The algorithm works correctly for linear speed changes between two known angles or between two synchronization pulses. With rapid changes in speed high standards of accuracy and resolution of the speed measurement are necessary. Therefore, a reasonable number of high precision angle measurements are needed and a high quality tachometer acquisition hardware as well. Angle-related errors have a greater impact in this regard to the higher order harmonics at high order resolutions. To provide reliable angle information at high revolution speed, typical signal sampling rates of 100 to 500 kHz are not enough. The tachometer signal should be sampled at 20 MHz or higher.
4.3 Interpolation on the Amplitude Axis
If the time instant of a certain angle is determined, the amplitude value of the vibration signal at this time instant must be calculated. This is possible by using a FIR-low pass filter with two independent time-axes, one time-equidistant for the input and one angle-equidistant for the output as shown in Figure 11.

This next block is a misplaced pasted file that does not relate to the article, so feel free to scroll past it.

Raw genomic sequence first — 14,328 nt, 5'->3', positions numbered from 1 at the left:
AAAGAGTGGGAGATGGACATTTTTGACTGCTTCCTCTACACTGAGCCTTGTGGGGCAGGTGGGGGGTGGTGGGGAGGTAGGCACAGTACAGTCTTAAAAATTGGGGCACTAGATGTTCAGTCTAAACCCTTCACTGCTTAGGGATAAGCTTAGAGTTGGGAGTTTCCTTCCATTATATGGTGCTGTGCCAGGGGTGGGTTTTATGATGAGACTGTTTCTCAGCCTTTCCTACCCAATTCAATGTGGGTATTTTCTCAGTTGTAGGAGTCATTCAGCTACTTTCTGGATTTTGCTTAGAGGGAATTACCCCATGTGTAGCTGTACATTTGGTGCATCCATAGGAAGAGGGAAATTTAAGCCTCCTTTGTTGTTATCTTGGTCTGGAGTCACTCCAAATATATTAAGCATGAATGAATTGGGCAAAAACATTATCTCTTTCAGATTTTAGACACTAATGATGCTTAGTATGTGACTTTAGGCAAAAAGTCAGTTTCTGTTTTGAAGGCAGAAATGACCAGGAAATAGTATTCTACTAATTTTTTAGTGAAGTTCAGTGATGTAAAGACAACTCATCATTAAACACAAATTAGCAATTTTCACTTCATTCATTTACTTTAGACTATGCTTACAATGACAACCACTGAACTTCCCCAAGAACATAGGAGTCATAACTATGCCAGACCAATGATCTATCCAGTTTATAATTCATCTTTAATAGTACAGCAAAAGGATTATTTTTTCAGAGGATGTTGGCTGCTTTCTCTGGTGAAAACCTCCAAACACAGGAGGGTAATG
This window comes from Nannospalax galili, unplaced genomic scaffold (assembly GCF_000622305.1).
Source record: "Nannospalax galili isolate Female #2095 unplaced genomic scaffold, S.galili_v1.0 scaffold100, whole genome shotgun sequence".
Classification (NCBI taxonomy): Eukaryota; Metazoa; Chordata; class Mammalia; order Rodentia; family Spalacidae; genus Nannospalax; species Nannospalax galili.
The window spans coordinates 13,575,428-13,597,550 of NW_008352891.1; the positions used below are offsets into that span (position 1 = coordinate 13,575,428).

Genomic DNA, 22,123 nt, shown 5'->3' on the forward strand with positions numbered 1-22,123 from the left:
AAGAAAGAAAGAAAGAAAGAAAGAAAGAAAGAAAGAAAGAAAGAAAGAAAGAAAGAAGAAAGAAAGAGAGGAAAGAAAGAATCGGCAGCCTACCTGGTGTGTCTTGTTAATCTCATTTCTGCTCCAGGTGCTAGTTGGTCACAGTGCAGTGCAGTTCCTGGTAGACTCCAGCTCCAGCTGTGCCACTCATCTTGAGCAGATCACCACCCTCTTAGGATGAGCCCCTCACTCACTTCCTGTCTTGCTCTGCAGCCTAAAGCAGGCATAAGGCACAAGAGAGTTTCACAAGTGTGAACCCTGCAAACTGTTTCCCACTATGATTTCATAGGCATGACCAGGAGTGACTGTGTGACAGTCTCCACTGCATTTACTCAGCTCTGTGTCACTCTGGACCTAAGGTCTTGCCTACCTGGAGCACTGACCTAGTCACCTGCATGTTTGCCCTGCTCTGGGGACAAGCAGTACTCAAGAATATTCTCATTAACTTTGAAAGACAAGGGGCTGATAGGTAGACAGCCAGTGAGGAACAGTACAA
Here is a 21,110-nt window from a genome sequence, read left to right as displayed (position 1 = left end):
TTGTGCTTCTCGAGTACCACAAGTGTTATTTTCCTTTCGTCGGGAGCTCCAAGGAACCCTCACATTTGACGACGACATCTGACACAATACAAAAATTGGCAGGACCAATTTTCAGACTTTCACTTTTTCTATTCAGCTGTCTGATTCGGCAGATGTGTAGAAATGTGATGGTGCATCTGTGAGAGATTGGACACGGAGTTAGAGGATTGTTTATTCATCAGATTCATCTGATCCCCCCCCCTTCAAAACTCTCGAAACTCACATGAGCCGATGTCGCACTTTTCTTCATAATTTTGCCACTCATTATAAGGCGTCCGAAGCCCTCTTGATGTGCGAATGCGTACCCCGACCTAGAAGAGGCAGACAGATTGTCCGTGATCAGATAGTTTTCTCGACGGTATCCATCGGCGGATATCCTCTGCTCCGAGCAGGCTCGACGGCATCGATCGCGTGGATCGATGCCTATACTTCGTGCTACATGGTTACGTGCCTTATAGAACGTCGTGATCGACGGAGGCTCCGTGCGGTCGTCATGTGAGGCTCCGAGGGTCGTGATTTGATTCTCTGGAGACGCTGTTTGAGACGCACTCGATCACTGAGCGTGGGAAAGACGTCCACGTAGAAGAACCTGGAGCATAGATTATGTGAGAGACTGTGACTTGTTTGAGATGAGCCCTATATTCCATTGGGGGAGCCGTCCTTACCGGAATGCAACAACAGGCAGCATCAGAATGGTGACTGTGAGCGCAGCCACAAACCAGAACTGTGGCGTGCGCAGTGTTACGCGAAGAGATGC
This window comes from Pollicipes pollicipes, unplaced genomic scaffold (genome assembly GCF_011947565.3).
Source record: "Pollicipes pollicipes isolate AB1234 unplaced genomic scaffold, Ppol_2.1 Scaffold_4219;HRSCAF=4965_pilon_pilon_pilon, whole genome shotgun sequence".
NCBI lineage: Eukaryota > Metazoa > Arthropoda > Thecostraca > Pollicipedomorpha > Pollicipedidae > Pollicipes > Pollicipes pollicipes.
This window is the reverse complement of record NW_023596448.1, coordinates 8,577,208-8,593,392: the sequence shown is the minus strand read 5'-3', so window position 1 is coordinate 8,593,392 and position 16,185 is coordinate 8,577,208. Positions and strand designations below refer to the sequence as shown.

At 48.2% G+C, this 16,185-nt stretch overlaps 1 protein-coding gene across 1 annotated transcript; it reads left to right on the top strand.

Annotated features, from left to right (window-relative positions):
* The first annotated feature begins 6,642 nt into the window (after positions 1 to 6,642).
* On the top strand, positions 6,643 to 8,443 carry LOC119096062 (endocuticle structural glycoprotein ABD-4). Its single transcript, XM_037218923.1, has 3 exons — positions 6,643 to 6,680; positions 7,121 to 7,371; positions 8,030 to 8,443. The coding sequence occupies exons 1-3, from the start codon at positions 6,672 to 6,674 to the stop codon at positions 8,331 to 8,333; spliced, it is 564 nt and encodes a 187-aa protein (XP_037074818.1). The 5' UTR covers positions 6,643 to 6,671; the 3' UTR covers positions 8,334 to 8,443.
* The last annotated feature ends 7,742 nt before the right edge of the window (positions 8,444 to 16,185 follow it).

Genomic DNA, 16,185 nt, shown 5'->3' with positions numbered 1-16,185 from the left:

Figure 11: Interpolation of angle synchronous signals
For optimizing calculation expense, a FIR-filter with a variable sample-count is used. The impulse response of the lowpass will be stretched or pushed together in proportion to the actual rpm-value.
4.4 Order Spectral Analysis
With the data in the angle domain, an order spectral analysis is often performed. This transfers the signal from the angle domain to the order domain. The result could be an averaged order spectrum or an order-related signal versus time or revolution speed as shown in Figure 12.
Figure 12: Averaged order spectrum - Amplitude of vibration of an accelerometer is plotted against order number rather than frequency.
The averaged order spectrum is calculated over a defined period or test step. It represents the average level of each individual order. The averaged order spectrum is well-suited for issues that occur over the whole test step independent from other parameters, like changes in speed.
If changes over time or speed are of interest, a level track should be used as shown in Figure 13.
Figure 13: Order amplitude level tracked versus rotational speed from 1200 rpm to about 2300 rpm.
This level track also can take harmonics and side band lines into account.